Naumburg had worked as a psychotherapist at the New York State Psychiatric Institute, where she had honed techniques to use art therapy to arrive at diagnoses. The model was also offered to patients, especially children, to help them use hands-on activities to free the unconscious and put painful situations into words.
It would have been even more interesting for Legman to have met Edith Kramer, who was working at that time at the Wiltwyck School for Boys, located a short distance up the Hudson River from New York City. Like the Lafargue Clinic, the Wiltwyck School, founded with the support of the Episcopal Church, welcomed a largely African-American student body characterized by serious behavioral problems and juvenile delinquency. The Austrian-born Kramer’s program at Wiltwyck was the first of its kind. Unlike Naumburg, who utilized art as a tool in the service of therapy (“art opens avenues of expression”), Kramer regarded art as a therapy in itself (“art heals”). Accordingly, it is conceivable that Legman’s project was, even in a rudimentary way, an activity that would fit within Kramer’s understanding (origami “calms the nerves”).
In the summer of 1953, Gershon Legman exiled himself to France, discouraged by the climate of censorship that prevailed in the United States (his name was on the blacklist of the CIA, which was hounding intellectuals suspected of being communists). He therefore left behind a chapter in which he could have developed closer ties to the pioneering achievements of art therapy. Despite the benefits it could undoubtedly provide, origami was not viewed until many years later as a valid option within the range of tools available to art therapy. There are those even today who feel that origami is too structured to be a tool for expressing conflicts. By contrast, specialists like the Spanish psychologist Cristina Belló believe that origami is an excellent tool with which to construct a bridge to verbal communication. Belló maintains that “while it may be true that origami involves certain pre-established steps that must be followed in the creation of a figure, I believe without question that we can regard it as a tool for art therapy due to the richness of its procedures, its ways of permitting the expression of conflict, anxiety and difficulties of communication, and so much more.”40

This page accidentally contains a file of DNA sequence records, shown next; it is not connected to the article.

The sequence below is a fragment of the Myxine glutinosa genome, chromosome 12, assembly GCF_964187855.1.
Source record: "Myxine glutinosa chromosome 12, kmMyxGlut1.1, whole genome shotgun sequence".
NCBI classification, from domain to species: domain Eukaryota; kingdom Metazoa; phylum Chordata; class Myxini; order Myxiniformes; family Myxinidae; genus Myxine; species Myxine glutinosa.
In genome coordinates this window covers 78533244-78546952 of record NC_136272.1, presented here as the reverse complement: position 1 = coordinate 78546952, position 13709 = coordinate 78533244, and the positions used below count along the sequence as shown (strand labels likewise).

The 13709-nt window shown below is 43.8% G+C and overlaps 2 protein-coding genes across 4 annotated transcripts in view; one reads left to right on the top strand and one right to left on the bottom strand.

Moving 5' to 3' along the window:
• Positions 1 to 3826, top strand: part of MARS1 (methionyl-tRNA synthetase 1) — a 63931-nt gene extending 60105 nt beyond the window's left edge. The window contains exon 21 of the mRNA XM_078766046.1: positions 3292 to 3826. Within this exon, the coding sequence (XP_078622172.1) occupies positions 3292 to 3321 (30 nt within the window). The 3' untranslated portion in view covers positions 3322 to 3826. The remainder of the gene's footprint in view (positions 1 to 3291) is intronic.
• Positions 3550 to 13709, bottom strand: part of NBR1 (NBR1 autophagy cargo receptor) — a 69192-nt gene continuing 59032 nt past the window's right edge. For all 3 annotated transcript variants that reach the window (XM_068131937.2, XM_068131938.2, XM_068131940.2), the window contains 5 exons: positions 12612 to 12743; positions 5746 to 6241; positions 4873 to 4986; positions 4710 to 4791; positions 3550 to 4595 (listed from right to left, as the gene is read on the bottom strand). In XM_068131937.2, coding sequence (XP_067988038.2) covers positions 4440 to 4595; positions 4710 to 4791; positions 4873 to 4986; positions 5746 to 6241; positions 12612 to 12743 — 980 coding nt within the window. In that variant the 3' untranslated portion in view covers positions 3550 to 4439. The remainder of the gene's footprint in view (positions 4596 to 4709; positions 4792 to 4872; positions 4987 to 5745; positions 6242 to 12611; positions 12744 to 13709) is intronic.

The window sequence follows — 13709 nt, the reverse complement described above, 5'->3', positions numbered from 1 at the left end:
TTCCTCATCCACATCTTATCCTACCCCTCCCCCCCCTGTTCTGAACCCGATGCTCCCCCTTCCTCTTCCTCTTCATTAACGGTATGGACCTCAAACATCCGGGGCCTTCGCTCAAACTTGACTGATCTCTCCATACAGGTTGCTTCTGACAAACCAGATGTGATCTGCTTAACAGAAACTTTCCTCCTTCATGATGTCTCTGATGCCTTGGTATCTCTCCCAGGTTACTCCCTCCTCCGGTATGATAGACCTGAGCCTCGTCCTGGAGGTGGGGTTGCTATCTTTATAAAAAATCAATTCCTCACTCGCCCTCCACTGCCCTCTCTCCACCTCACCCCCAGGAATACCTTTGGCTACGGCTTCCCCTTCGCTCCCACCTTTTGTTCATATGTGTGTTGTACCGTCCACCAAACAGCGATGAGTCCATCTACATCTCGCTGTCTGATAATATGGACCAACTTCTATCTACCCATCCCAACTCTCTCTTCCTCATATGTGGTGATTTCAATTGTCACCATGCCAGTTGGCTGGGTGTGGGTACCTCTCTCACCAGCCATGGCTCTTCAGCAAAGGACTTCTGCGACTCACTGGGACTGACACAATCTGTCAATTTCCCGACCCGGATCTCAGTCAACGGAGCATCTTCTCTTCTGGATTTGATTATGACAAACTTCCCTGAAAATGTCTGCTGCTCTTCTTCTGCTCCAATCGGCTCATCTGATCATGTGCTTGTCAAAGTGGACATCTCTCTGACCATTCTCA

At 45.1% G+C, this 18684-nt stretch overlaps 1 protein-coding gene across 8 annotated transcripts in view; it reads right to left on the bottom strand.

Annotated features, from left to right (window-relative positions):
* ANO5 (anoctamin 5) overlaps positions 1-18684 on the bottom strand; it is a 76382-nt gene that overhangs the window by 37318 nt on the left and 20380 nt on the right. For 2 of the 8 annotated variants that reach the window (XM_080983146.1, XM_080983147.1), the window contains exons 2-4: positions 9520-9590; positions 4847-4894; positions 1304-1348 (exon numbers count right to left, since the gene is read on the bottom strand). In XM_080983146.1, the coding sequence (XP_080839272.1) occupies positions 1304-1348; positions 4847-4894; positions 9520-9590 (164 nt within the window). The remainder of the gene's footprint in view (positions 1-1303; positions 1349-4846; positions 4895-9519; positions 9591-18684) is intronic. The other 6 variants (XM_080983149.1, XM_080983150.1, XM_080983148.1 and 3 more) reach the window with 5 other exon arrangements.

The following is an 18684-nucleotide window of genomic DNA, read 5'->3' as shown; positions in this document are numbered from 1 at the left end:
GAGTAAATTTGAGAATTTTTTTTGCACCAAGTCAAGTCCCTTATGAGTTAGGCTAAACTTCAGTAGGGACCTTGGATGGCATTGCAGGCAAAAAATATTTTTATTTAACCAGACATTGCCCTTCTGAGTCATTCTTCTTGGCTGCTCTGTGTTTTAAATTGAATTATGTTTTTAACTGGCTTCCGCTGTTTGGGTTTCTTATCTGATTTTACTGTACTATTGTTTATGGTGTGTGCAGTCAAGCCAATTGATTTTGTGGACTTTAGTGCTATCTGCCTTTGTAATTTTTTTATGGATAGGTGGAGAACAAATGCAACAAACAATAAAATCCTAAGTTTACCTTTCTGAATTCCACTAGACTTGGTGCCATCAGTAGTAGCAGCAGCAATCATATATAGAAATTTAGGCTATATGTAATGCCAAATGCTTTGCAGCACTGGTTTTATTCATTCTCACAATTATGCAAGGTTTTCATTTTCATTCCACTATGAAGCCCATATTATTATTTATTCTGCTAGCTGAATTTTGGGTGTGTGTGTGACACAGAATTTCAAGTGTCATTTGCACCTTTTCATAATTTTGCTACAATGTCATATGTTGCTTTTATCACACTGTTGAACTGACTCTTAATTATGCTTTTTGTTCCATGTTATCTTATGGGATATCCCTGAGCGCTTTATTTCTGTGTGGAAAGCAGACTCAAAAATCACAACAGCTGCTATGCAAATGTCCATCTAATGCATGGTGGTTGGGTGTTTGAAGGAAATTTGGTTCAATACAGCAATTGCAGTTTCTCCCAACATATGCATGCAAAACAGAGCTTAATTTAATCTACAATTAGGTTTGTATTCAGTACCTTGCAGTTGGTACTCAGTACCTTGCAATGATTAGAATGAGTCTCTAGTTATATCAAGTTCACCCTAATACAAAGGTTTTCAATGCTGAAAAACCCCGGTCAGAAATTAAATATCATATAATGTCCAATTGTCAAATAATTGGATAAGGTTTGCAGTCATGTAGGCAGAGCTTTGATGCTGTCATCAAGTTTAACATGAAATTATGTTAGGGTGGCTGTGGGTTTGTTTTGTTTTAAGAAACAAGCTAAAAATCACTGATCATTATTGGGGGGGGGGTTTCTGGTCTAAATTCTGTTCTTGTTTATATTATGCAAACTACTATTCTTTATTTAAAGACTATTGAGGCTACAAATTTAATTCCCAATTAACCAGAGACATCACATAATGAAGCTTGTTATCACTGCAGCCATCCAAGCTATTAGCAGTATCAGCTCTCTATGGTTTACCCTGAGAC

The Lafargue Clinic closed its doors in 1958, a victim of lack of funding and the exhaustion of the staff, who had worked unremittingly as volunteers over the years of its existence. The historical record of the work achieved by these heroic professionals can be accessed at the New York Public Library’s Schomburg Center for Research in Black Culture, located in Harlem not far from St. Philip’s Church, where Gershon Legman arrived one afternoon in the mid-20th century to teach origami to the Black children of Harlem.
1. Translated from the Spanish by James Buschman.
2. Harlem is an undefined neighborhood within the Borough of Manhattan, generally situated between the northern edge of Central Park and 155th Street.
3. Susan Davis, Dirty Jokes and Bawdy Songs: The Uncensored Life of Gershon Legman (Champaign, Ill.: University of Illinois Press. 2019). See also Bart Beaty, Fredric Wertham and the Critique of Mass Culture (Jackson, Mill.: University Press of Mississippi, 2005).
4. Davis, Dirty Jokes.
5. Gabriel N. Mendes, Under the Strain of Color: Harlem's Lafargue Clinic and the Promise of an Antiracist Psychiatry (Cornell Studies in the History of Psychiatry) (Ithaca, N.Y.: Cornell University Press, 2015).
6. Mendes, Under the Strain of Color.
7. Lafargue Clinic was named in honor of Cuban-born physician and philosopher Paul Lafargue, co-founder of the French Workers Party together with other revolutionaries. Lafargue was also the son-in-law of Karl Marx and the author of several books, the best-known of these being The Right to be Lazy.